Brock remains in race for 21st House District Democratic nomination despite criticism about offensive social media posts, calls to drop out

Tom Brock. [Tom Brock for Delegate]


COURTHOUSE – Democrat Tom Brock said he will continue to seek the Democratic nomination to represent the 21st Virginia House District despite calls for him to quit after offensive social media posts made in the past came to light in recent weeks.

In a recent interview with The Independent News, Brock said he remains committed to fighting for equality and progressive ideals. He said the posts, for which he has apologized, do not represent who he is today and a recent example was taken out of context.

“I feel like it shows a profound lack of character to quit under trying circumstances, even when they seem insurmountable,” Brock said. Though he has conversations about dropping out of the race, he said he also had discussions with other Democrats who have encouraged him to continue despite pressure from state elected officials.

On Tuesday, May 16, the Virginia House Democratic Caucus renewed its call for Brock to drop out, and it endorsed the campaign of Kelly Fowler, his opponent in the primary, due to Brock’s “racist” and “misogynistic” statements. 

The caucus’statement was attributed to Virginia House Democratic Leader David Toscano, D-57th District, and state Del. Charniele Herring, D-46th District, chairperson of the caucus.

“Tom Brock’s racist jokes are appalling,” they said in the statement. “His history of derogatory statements about women and people of color are not consistent with the values of our party.”

Most recently, Brock came under fire for 2011 posts between he and his son that involved racially offensive jokes. This followed earlier media reports about other social media posts from his past that were criticized as misogynistic and led to calls for him to quit.

Brock told The Independent News that the most recently revealed posts, which were first reported by The Richmond Times-Dispatch, were taken out of context.

Regarding a 2011 exchange of jokes that used racial stereotypes, Brock said the comments related to a conversation he had with his son years earier. His son had repeated the jokes, and Brock explained to him why they were wrong.

“He told me these jokes when he was 12, and I had a long conversation about how they were inappropriate,” Brock said in an interview. “I will say definitively that I do not make racist jokes, and it’s really unfortunate my character is being assassinated in such a way.”

Brock, a systems administrator in the healthcare field, founded the political action committee Progressive House VA to field candidates in General Assembly races and harness grassroots efforts, he said during an interview earlier this year.

“As many of you know, I have not led a perfect life and my social media history reflects that imperfection,” he wrote in a Facebook post this past month. “I have apologized for the crude and insensitive posts I made in the past, and I sincerely apologize again to all who are seeing these for the first time and are offended.”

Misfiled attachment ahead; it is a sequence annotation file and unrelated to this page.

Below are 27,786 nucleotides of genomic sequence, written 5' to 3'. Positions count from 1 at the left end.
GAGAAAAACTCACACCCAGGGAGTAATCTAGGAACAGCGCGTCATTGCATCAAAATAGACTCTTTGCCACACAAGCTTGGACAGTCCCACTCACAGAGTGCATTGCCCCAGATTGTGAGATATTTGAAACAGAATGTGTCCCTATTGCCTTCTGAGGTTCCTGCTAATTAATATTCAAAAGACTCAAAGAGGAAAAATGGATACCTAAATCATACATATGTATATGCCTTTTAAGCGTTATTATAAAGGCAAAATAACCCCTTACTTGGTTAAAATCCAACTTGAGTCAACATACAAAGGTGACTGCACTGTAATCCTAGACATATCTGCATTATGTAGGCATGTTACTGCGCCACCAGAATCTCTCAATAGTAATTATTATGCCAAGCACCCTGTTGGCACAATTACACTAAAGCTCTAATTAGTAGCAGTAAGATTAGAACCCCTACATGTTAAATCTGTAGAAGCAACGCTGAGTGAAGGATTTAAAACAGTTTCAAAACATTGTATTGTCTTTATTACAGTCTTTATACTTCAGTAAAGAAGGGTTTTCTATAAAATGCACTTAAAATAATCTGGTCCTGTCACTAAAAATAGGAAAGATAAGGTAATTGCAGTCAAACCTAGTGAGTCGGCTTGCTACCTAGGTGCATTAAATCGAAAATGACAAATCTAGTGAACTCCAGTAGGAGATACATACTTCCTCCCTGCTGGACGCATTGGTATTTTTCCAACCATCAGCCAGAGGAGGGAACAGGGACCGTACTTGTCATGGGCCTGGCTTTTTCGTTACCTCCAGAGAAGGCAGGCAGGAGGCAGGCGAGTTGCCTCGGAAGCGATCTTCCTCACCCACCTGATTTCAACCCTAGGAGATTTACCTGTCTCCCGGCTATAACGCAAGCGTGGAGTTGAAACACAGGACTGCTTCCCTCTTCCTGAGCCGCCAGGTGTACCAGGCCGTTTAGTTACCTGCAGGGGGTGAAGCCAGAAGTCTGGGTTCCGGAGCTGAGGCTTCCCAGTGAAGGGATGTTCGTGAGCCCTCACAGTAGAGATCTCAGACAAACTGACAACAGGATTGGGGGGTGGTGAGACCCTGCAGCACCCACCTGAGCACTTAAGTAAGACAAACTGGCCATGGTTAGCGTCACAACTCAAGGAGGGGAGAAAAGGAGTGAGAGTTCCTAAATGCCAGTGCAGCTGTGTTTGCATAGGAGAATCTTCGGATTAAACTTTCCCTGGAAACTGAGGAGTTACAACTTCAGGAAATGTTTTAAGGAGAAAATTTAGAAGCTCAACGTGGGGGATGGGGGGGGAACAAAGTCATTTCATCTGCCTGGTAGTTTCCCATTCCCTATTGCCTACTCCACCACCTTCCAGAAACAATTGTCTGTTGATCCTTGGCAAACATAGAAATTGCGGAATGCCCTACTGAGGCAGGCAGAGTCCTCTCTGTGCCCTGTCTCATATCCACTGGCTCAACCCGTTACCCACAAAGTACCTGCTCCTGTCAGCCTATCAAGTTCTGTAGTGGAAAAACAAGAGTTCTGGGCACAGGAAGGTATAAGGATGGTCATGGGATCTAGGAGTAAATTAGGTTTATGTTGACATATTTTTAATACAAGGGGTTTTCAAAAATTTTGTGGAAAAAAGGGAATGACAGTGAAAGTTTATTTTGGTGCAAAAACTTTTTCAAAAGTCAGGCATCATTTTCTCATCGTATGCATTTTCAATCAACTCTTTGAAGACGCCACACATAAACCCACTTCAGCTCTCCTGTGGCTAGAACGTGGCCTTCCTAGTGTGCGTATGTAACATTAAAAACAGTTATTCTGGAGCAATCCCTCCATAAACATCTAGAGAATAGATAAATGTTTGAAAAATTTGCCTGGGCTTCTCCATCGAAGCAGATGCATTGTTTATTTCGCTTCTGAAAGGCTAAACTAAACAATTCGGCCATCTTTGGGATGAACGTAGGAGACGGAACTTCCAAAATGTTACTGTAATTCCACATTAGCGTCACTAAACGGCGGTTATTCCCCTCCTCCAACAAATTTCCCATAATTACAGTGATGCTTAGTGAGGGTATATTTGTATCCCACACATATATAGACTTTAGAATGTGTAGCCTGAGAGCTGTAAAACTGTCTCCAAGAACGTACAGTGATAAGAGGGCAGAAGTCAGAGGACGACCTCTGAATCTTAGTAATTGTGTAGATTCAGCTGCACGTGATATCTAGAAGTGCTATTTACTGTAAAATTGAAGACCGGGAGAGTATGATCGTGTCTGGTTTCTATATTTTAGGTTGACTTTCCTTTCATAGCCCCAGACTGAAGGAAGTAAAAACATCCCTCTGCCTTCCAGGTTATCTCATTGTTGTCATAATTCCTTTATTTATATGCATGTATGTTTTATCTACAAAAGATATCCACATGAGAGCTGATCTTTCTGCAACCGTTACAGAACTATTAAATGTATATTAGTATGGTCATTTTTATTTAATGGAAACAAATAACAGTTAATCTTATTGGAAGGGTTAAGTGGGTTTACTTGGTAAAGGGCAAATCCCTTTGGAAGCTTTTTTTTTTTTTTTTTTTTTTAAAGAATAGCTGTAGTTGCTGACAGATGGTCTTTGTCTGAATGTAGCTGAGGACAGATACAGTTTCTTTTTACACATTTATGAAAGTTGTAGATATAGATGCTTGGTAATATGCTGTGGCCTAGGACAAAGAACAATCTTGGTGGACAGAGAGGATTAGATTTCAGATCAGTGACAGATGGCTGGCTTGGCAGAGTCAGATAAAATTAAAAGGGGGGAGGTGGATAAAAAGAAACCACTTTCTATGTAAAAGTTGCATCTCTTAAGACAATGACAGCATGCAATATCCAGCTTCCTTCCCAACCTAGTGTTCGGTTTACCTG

Brock wrote that becoming involved in politics, including the presidential campaign of U.S. Sen. Bernie Sanders, D-Vt., was transformative in his life. He wrote that he has worked to become more inclusive and to work for equality.

“We’re just happy to be endorsed by the caucus,” said Ty Williams, Fowler’s campaign manager, during a telephone interview. “We’re honored.”

Williams declined to discuss Brock’s statements in detail.

“That’s between Tom and his supporters,” Williams said.

In an earlier email statement to journalist Patrick Wilson of The Times-Dispatch, Williams wrote that Brock’s posts “sound more like something Donald Trump would say than a candidate in a Democratic primary.”

Brock temporarily took down his campaign Facebook page due to what he said were abusive comments, but it returned, and he released a statement dated Thursday, May 18.

“During the past 12 to 14 weeks, accusations about my character and fitness to serve have been circulated around the district and the state, on many platforms, among them, blogs, Facebook, the news media,” it read in part. “The principle accusations have centered on misogyny and racism, in relation to years old Facebook postings which were presented without context. I have previously addressed the accusations of misogyny.

“The recent accusations of racism brought the harsh spotlight and censure of the Democratic House Caucus to my campaign, criticism which would be appropriate and deserved if these accusations were true. However, they are not.”

He and Fowler on Tuesday, June 13, seek their party’s nomination to run for the seat held by state Del. Ron Villanueva, R-21st District. Villanueva, who formerly served on the Virginia Beach City Council, faces a Republican primary by Bill Haley, who last ran, unsuccessfully, in a primary for the 14th Senate District seat held by state Sen. John Cosgrove.

The district includes parts of Chesapeake, but roughly nine out of every 10 voters live in Virginia Beach. In recent elections, Villanueva defeated a Democratic challenger, though district voters have gone for Democrats in some statewide and federal elections, according to the Virginia Public Access Project.

Brock’s name appears at the top of primary ballots that are printed in advance and absentee voting already is underway, Virginia Beach Registrar Donna Patterson said in an interview last month.

© 2017 Pungo Publishing Co., LLC

The Independent News

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